This article was published in Manupatra Intellectual Property Reports on May 2011
Kavitha K[*], Filma V[**], Edited by Dr. Sudhir Ravindran[***]
“It cannot be stolen by thieves, nor can it be taken away by kings.
It cannot be divided among brothers; it does not cause a load on your shoulders.
If spent, it indeed always keeps growing.
The wealth of knowledge is the most superior wealth of all!”
In this 21st century if someone takes initiative to make new version of this Vidya sloka, he/she would probably seek Intellectual Property (IP) protection for this sloka. It reflects the transformation that has taken place over the last few decades with regard to IP protection. Nowadays people are aware that knowledge also can be stolen very easily. Commercialization plays a significant role in most of the creations and that paves way for infringement of anything and everything. The main aim of the IP is predominantly recognized in the commercial world to protect the interest of the mercantile community.
IP rights are usually associated with industry, typically the manufacturing industry. Now IPRs such as copyrights, trademarks and designs has become a source of significant value even to sporting events. With the growth of commercialization of sports, clubs and associations need to understand the basic concepts of IP so that they can effectively develop, protect and exploit their assets.
Human beings have been involved in sports activities since times immemorial. From the initial days of human civilization till date, sports have evolved from a source of personal entertainment to a global industry encompassing more than 3% of world trade. In the UK, sports provide employment to more than 420,000 people. It is one of the main revenue generating industries of the world and with the propagation of the internet and other forms of media, the sports industry is growing at a faster tempo. Sports activities which started as a hobby or a pastime event to enable participants to enjoy the sports or as a form of physical exercise; have evolved into giant international events, or more appropriately international businesses. For e.g. Manchester United which is an English professional football club, based in Old Trafford, Greater Manchester and part of English Premier League, is one of the wealthiest and most widely supported football teams in the world. Manchester United has a wide range of commercial incomes, from sponsorship to merchandising and financial services. It operates a TV channel, radio station, publishes a magazine, provides newsletters and another large chunk of its revenues come from tickets to games, hotel and cinema.
Popular games such as football, golf, tennis, basketball, cricket, yachting, car-racing, etc have evolved into international events with a huge following, creating gigantic marketing potential for the organizers. The organizers of popular games such as FIFA (football), PGA (golf), NBA (basketball), etc organize and manage the events, typically international competitions in such a manner to extract maximum value from others who want to exploit the marketing potential the events offer. Sporting events have an impact on the economy of the countries holding the event as all industries manufacturing, tourism, broadcasting, advertising, etc directly benefit from it.
Cricket is synonymous to sports in India. This game draws the biggest attention and highest amount of revenue than all the other form of sports taken together in India. Cricket is changing and in many ways Indians are shaping the change & along with this, the need for IP protection in sporting events is gaining more importance.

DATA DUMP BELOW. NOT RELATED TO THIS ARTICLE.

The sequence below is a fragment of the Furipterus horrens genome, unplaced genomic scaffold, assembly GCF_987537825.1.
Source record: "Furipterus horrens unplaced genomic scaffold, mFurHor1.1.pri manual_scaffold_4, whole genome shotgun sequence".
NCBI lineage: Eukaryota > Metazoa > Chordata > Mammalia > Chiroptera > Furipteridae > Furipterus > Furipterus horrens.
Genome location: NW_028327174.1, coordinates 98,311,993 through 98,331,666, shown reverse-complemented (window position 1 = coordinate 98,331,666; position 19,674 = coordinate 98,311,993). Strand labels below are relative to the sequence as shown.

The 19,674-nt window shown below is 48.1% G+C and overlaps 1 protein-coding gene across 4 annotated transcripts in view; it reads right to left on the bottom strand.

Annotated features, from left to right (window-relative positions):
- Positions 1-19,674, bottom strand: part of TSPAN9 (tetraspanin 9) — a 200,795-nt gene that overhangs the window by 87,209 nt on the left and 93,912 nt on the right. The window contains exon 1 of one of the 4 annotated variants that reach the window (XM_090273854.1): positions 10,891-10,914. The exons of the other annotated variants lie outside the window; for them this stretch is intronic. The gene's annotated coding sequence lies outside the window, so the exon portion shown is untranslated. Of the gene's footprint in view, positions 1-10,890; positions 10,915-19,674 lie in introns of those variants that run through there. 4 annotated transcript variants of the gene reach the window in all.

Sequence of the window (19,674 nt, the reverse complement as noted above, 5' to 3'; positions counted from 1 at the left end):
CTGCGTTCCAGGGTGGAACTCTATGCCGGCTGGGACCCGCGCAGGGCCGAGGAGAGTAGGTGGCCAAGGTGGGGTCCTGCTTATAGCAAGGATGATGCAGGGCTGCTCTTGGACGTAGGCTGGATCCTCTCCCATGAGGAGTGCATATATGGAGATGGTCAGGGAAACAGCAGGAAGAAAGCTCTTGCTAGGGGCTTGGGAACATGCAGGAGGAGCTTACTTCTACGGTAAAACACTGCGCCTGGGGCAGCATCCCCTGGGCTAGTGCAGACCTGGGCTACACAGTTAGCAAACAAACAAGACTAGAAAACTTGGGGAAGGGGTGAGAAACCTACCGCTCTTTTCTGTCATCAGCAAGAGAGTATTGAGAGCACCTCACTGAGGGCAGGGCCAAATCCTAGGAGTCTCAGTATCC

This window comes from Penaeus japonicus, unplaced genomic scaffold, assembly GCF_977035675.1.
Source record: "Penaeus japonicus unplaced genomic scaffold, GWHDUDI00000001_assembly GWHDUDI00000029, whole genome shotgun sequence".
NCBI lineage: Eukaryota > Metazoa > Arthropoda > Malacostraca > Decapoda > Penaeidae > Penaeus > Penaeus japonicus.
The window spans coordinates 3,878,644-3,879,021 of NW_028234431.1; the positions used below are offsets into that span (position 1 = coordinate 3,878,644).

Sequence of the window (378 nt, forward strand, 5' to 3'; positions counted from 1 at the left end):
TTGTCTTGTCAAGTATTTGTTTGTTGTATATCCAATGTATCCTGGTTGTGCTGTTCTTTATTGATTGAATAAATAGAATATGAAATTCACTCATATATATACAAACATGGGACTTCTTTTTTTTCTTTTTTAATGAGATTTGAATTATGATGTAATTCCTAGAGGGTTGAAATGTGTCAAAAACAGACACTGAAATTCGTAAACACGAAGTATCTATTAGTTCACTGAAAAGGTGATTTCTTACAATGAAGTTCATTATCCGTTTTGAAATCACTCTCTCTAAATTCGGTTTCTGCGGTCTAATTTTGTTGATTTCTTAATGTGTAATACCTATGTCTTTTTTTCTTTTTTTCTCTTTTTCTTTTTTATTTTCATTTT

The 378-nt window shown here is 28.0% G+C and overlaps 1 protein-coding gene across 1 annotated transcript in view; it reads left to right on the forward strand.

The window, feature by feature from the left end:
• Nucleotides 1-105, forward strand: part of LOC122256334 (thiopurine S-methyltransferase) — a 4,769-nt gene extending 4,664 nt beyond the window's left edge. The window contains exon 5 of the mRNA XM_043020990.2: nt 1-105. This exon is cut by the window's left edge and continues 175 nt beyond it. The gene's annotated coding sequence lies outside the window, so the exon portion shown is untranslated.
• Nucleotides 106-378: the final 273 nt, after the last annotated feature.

The forms of Intellectual Property that routinely intersects sports events are the following:
A trademark can be a word, phrase, letter, number, sound, smell, shape, logo, picture that is used to distinguish the goods and services of one organization from those of another.
Assets such as a sport’s name (IPL), teams (Chennai Super kings) and events (Asia Cup) and their logos, colours and emblems hold commercial value and are essential components of branding and merchandising programs.
Copyright exists in an ‘original literary work’ and happens automatically when the work is created. The creator owns the copyright, unless commissioned by another, until they assign or license their rights to another individual or company.
Copyright might be used to protect:
Registration of a design gives the owner protection for the visual appearance of the product, not how it works. To be registrable, a design must be new or original. Examples: merchandise, bicycles, football boots or cricket bats. 
This article focuses on effective trademark protection for sporting events.
Trademark registration plays a major role in sporting events to expand the market and gain greater name recognition. The organizers initially create a distinctive logo, emblem or phrase(s) to identify the event. If the logos or emblems are original, they would be protected as trademarks and copyrighted works. As an example, the emblem of the 2010 FIFA World Cup is protected as a trademark and as an artistic work under Copyright laws. Terms such as “2010 FIFA World Cup South Africa”, “2010 FIFA World Cup”, “2010 World Cup”, “Football World Cup” and similar derivations thereof are also protected against unauthorized use and subject to applicable laws in the various jurisdictions. The objective is to protect IP, make a profit and increase brand valuation.
As the logo/emblem/phrases (“event identifiers”) are extensively in the media, they are easily and very quickly associated with the event by the public and thereby acquire a strong trademark value.